A slip-and-fall accident can cause severe injuries that can limit your ability to work, enjoy life, and spend meaningful time with your family. Traumatic injuries from a fall can also be exorbitantly expensive, with medical bills, rehabilitation expenses, and prescription costs easily exceeding what most people can afford to pay. So, if you have been injured on someone else’s property, seeking just compensation could be critical to your short-term and long-term wellbeing.

But, how do you know if filing a claim is worth it? In other words, how much can you expect to recover for your injuries?

Step 1: Establishing Fault for Your Slip and Fall Accident

In order to determine how much you are entitled to recover for a slip and fall accident, the first step is to determine who was at fault. The reason for this is that premises liability claims are based on the law of negligence, and negligence law requires proof of fault in order to justify a claim for financial compensation. If you were injured in a “freak” accident (e.g., you were struck by lightning), the simple fact that you were on someone else’s property does not mean that you can file a claim against the property owner. On the other hand, if you were injured due to any of the following, you may have a negligence-based claim for financial recovery:

  • Untreated sidewalk, parking lot, or roadway in winter weather
  • Slippery indoor floors
  • Inadequate lighting
  • Inadequate pool safety
  • Unsafe stairs
  • Unsafe elevator or escalator
  • Worn carpet, cracked tiles or sidewalk, or any other condition of disrepair

When seeking financial compensation, it is necessary to examine whether your own negligence played a role in the accident as well. While there is often nothing that someone can do to avoid slipping and falling, insurance companies will routinely try to blame accident victims for their own injuries. If the evidence indicates that you were partially at fault for your own fall, then the law of “comparative negligence” may reduce the amount you are entitled to recover.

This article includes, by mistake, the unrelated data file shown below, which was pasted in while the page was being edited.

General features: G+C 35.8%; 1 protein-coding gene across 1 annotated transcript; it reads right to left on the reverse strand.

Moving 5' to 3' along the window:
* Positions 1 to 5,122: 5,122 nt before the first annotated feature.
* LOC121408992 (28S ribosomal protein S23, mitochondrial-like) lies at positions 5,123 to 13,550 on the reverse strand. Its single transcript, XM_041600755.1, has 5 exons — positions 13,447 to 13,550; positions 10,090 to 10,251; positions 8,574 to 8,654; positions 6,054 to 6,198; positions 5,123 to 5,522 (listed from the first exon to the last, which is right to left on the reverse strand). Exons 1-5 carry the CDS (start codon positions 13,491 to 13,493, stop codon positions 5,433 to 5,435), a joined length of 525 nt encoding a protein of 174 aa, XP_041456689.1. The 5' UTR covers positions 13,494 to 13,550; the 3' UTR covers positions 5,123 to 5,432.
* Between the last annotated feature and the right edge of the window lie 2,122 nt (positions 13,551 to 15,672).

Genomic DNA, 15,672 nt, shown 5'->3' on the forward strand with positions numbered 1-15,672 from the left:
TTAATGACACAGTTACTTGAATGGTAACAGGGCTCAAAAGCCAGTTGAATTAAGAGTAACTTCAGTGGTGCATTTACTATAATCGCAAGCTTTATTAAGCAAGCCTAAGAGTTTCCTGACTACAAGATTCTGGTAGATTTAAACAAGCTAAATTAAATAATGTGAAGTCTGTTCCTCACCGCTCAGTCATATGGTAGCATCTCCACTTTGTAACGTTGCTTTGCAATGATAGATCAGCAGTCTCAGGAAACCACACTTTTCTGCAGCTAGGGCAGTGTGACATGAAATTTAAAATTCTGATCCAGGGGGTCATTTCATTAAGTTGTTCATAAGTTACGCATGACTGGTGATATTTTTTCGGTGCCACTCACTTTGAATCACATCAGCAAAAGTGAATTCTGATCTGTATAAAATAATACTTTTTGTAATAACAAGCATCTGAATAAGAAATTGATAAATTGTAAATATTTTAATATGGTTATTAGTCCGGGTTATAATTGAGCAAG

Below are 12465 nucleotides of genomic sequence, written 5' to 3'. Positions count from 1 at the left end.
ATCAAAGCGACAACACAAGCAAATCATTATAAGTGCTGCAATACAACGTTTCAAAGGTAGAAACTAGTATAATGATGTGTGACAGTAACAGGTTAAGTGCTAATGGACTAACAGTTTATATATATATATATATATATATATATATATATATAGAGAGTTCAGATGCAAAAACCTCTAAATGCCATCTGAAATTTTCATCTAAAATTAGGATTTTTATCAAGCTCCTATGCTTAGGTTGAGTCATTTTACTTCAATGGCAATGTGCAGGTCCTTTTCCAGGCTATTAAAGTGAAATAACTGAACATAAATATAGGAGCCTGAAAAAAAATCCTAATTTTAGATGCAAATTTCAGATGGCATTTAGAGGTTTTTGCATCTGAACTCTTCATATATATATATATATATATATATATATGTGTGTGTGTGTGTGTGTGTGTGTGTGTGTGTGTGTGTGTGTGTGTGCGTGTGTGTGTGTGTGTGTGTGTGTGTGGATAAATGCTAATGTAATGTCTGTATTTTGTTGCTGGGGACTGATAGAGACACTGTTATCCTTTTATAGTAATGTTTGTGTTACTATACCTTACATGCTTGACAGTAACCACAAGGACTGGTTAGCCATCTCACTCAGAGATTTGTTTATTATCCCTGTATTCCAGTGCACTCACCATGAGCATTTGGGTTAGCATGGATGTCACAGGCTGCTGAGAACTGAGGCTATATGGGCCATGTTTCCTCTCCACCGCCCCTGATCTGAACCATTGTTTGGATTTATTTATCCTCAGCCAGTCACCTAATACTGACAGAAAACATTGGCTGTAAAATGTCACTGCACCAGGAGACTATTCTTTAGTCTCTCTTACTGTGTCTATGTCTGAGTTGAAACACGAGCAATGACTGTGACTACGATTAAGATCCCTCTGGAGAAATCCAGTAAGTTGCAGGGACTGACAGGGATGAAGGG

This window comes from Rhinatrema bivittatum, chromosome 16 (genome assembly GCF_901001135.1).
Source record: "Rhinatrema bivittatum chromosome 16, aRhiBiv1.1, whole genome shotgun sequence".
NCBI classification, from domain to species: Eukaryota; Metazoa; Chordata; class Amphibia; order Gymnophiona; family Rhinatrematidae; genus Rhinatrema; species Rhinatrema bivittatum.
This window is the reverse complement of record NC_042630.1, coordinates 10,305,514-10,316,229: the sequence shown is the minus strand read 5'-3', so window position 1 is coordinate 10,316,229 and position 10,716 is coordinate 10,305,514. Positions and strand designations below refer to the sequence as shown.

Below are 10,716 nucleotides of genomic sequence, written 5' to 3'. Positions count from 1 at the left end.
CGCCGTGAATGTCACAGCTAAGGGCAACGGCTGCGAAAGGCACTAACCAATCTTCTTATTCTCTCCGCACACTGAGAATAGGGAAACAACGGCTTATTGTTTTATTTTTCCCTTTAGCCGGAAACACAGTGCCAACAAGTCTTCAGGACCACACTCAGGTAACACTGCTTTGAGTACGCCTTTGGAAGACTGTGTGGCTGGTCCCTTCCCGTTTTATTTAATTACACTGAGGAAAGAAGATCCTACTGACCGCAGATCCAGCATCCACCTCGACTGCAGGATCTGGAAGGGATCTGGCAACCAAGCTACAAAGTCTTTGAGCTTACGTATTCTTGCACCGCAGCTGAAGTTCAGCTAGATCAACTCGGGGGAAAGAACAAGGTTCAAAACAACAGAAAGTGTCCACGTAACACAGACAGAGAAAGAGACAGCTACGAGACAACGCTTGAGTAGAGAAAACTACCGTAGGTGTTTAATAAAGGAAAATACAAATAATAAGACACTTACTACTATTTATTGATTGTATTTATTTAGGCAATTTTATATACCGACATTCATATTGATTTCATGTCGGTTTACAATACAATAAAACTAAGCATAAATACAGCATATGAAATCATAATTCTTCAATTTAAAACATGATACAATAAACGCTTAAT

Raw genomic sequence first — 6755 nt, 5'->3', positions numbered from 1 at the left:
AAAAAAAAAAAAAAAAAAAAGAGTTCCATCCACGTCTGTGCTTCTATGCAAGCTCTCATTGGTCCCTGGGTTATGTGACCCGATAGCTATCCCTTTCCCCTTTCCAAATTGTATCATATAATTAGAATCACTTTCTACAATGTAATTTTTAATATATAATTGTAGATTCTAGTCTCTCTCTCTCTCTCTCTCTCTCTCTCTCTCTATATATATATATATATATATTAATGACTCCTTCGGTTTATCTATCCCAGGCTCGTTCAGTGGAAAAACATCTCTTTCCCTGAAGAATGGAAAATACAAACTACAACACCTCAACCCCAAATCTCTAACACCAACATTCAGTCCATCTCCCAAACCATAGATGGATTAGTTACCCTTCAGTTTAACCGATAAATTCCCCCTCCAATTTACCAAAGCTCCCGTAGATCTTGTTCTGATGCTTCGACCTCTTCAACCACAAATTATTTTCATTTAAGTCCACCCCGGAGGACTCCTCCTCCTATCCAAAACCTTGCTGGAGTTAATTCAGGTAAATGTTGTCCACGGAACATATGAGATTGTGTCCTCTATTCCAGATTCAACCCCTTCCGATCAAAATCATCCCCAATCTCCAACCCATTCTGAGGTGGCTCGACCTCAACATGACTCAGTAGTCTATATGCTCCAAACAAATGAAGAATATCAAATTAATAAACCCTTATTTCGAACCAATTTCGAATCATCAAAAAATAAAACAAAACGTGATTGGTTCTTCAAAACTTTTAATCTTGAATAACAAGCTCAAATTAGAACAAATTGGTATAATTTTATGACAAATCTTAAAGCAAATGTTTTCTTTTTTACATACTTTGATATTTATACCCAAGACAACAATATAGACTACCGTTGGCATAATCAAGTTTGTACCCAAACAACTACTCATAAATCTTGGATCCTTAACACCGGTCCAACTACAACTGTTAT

Step 2: Calculating the Financial Cost of Your Injuries

Once you establish fault, then you can move on to the step of calculating the financial cost of your injuries. This includes current and future costs, and it includes direct, out-of-pocket expenses as well as the inability to earn an income. In a typical case, a slip-and-fall accident victim will be able to seek financial compensation for:

  • Medical bills (including the cost of future treatments and surgeries)
  • Rehabilitation and physical therapy bills
  • Prescription costs
  • Other out-of-pocket costs (such as gas to get to the doctor’s office, bandages, crutches, and any other injury-related expenses)
  • Loss of income and benefits (for any time you miss from work due to your injuries)
  • Loss of future earning capacity (if you will be unable to work, or you will only be able to work by taking a lower-paying job, as the result of a long-term or permanent disability)